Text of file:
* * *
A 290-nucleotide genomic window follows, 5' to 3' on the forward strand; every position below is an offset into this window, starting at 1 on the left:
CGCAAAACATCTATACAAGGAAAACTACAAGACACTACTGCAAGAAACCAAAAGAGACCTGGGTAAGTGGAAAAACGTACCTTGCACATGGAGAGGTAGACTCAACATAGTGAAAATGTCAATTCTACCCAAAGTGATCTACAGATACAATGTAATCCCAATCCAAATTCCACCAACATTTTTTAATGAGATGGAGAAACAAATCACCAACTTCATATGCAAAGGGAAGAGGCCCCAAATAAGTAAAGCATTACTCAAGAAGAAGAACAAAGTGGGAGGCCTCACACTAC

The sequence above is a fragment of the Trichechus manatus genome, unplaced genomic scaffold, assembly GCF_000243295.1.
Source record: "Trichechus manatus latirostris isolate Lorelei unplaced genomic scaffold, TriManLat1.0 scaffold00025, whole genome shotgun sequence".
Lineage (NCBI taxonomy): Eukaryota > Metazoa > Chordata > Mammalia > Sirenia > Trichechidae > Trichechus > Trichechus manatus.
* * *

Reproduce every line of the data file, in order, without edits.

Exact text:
A 290-nucleotide genomic window follows, 5' to 3' on the forward strand; every position below is an offset into this window, starting at 1 on the left:
CGCAAAACATCTATACAAGGAAAACTACAAGACACTACTGCAAGAAACCAAAAGAGACCTGGGTAAGTGGAAAAACGTACCTTGCACATGGAGAGGTAGACTCAACATAGTGAAAATGTCAATTCTACCCAAAGTGATCTACAGATACAATGTAATCCCAATCCAAATTCCACCAACATTTTTTAATGAGATGGAGAAACAAATCACCAACTTCATATGCAAAGGGAAGAGGCCCCAAATAAGTAAAGCATTACTCAAGAAGAAGAACAAAGTGGGAGGCCTCACACTAC

The sequence above is a fragment of the Trichechus manatus genome, unplaced genomic scaffold, assembly GCF_000243295.1.
Source record: "Trichechus manatus latirostris isolate Lorelei unplaced genomic scaffold, TriManLat1.0 scaffold00025, whole genome shotgun sequence".
Lineage (NCBI taxonomy): Eukaryota > Metazoa > Chordata > Mammalia > Sirenia > Trichechidae > Trichechus > Trichechus manatus.